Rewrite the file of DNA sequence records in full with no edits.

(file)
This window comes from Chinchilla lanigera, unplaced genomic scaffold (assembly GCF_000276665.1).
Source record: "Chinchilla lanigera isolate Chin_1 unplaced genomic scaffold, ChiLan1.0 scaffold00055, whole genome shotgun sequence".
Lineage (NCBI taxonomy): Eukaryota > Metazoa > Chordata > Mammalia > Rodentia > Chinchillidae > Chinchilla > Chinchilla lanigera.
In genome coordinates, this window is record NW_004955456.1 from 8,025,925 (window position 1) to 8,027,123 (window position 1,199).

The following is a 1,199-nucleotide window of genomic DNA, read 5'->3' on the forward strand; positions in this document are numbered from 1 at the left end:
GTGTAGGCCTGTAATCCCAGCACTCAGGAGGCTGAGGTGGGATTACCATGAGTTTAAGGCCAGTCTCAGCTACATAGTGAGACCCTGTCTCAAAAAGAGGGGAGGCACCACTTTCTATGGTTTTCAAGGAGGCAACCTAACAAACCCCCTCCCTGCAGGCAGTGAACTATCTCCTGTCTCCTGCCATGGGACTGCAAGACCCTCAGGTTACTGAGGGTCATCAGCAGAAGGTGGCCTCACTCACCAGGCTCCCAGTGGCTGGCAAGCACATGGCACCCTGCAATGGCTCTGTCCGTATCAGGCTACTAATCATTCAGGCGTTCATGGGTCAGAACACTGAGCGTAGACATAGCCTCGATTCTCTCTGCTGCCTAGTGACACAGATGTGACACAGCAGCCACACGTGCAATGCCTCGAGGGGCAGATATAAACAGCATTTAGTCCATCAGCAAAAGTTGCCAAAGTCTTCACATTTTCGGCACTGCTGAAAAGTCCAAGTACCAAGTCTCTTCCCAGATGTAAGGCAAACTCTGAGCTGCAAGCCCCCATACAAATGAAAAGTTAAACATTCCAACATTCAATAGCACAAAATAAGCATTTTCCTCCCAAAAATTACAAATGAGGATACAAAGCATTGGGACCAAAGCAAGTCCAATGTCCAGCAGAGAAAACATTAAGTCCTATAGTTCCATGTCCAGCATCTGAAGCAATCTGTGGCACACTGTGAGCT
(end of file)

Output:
This window comes from Chinchilla lanigera, unplaced genomic scaffold (assembly GCF_000276665.1).
Source record: "Chinchilla lanigera isolate Chin_1 unplaced genomic scaffold, ChiLan1.0 scaffold00055, whole genome shotgun sequence".
Lineage (NCBI taxonomy): Eukaryota > Metazoa > Chordata > Mammalia > Rodentia > Chinchillidae > Chinchilla > Chinchilla lanigera.
In genome coordinates, this window is record NW_004955456.1 from 8,025,925 (window position 1) to 8,027,123 (window position 1,199).

The following is a 1,199-nucleotide window of genomic DNA, read 5'->3' on the forward strand; positions in this document are numbered from 1 at the left end:
GTGTAGGCCTGTAATCCCAGCACTCAGGAGGCTGAGGTGGGATTACCATGAGTTTAAGGCCAGTCTCAGCTACATAGTGAGACCCTGTCTCAAAAAGAGGGGAGGCACCACTTTCTATGGTTTTCAAGGAGGCAACCTAACAAACCCCCTCCCTGCAGGCAGTGAACTATCTCCTGTCTCCTGCCATGGGACTGCAAGACCCTCAGGTTACTGAGGGTCATCAGCAGAAGGTGGCCTCACTCACCAGGCTCCCAGTGGCTGGCAAGCACATGGCACCCTGCAATGGCTCTGTCCGTATCAGGCTACTAATCATTCAGGCGTTCATGGGTCAGAACACTGAGCGTAGACATAGCCTCGATTCTCTCTGCTGCCTAGTGACACAGATGTGACACAGCAGCCACACGTGCAATGCCTCGAGGGGCAGATATAAACAGCATTTAGTCCATCAGCAAAAGTTGCCAAAGTCTTCACATTTTCGGCACTGCTGAAAAGTCCAAGTACCAAGTCTCTTCCCAGATGTAAGGCAAACTCTGAGCTGCAAGCCCCCATACAAATGAAAAGTTAAACATTCCAACATTCAATAGCACAAAATAAGCATTTTCCTCCCAAAAATTACAAATGAGGATACAAAGCATTGGGACCAAAGCAAGTCCAATGTCCAGCAGAGAAAACATTAAGTCCTATAGTTCCATGTCCAGCATCTGAAGCAATCTGTGGCACACTGTGAGCT